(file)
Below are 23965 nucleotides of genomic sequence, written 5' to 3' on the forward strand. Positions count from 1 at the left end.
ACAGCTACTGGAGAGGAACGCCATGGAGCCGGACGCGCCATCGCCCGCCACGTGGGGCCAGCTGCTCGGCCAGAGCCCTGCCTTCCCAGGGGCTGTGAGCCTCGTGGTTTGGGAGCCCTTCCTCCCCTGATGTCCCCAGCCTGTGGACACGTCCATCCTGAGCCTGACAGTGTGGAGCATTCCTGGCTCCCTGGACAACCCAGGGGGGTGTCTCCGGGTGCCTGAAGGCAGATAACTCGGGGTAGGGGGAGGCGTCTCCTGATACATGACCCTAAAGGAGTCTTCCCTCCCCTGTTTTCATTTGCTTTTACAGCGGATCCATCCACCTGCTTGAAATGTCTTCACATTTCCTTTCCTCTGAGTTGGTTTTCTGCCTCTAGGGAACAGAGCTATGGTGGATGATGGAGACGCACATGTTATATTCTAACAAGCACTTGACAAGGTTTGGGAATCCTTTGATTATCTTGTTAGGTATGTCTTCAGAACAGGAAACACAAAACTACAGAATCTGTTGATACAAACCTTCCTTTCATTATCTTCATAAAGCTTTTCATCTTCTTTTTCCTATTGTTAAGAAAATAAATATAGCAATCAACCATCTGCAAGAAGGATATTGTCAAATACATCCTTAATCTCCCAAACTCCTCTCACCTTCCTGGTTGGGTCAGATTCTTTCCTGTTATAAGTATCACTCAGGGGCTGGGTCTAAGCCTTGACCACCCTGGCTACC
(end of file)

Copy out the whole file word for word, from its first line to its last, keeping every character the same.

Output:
Below are 23965 nucleotides of genomic sequence, written 5' to 3' on the forward strand. Positions count from 1 at the left end.
ACAGCTACTGGAGAGGAACGCCATGGAGCCGGACGCGCCATCGCCCGCCACGTGGGGCCAGCTGCTCGGCCAGAGCCCTGCCTTCCCAGGGGCTGTGAGCCTCGTGGTTTGGGAGCCCTTCCTCCCCTGATGTCCCCAGCCTGTGGACACGTCCATCCTGAGCCTGACAGTGTGGAGCATTCCTGGCTCCCTGGACAACCCAGGGGGGTGTCTCCGGGTGCCTGAAGGCAGATAACTCGGGGTAGGGGGAGGCGTCTCCTGATACATGACCCTAAAGGAGTCTTCCCTCCCCTGTTTTCATTTGCTTTTACAGCGGATCCATCCACCTGCTTGAAATGTCTTCACATTTCCTTTCCTCTGAGTTGGTTTTCTGCCTCTAGGGAACAGAGCTATGGTGGATGATGGAGACGCACATGTTATATTCTAACAAGCACTTGACAAGGTTTGGGAATCCTTTGATTATCTTGTTAGGTATGTCTTCAGAACAGGAAACACAAAACTACAGAATCTGTTGATACAAACCTTCCTTTCATTATCTTCATAAAGCTTTTCATCTTCTTTTTCCTATTGTTAAGAAAATAAATATAGCAATCAACCATCTGCAAGAAGGATATTGTCAAATACATCCTTAATCTCCCAAACTCCTCTCACCTTCCTGGTTGGGTCAGATTCTTTCCTGTTATAAGTATCACTCAGGGGCTGGGTCTAAGCCTTGACCACCCTGGCTACC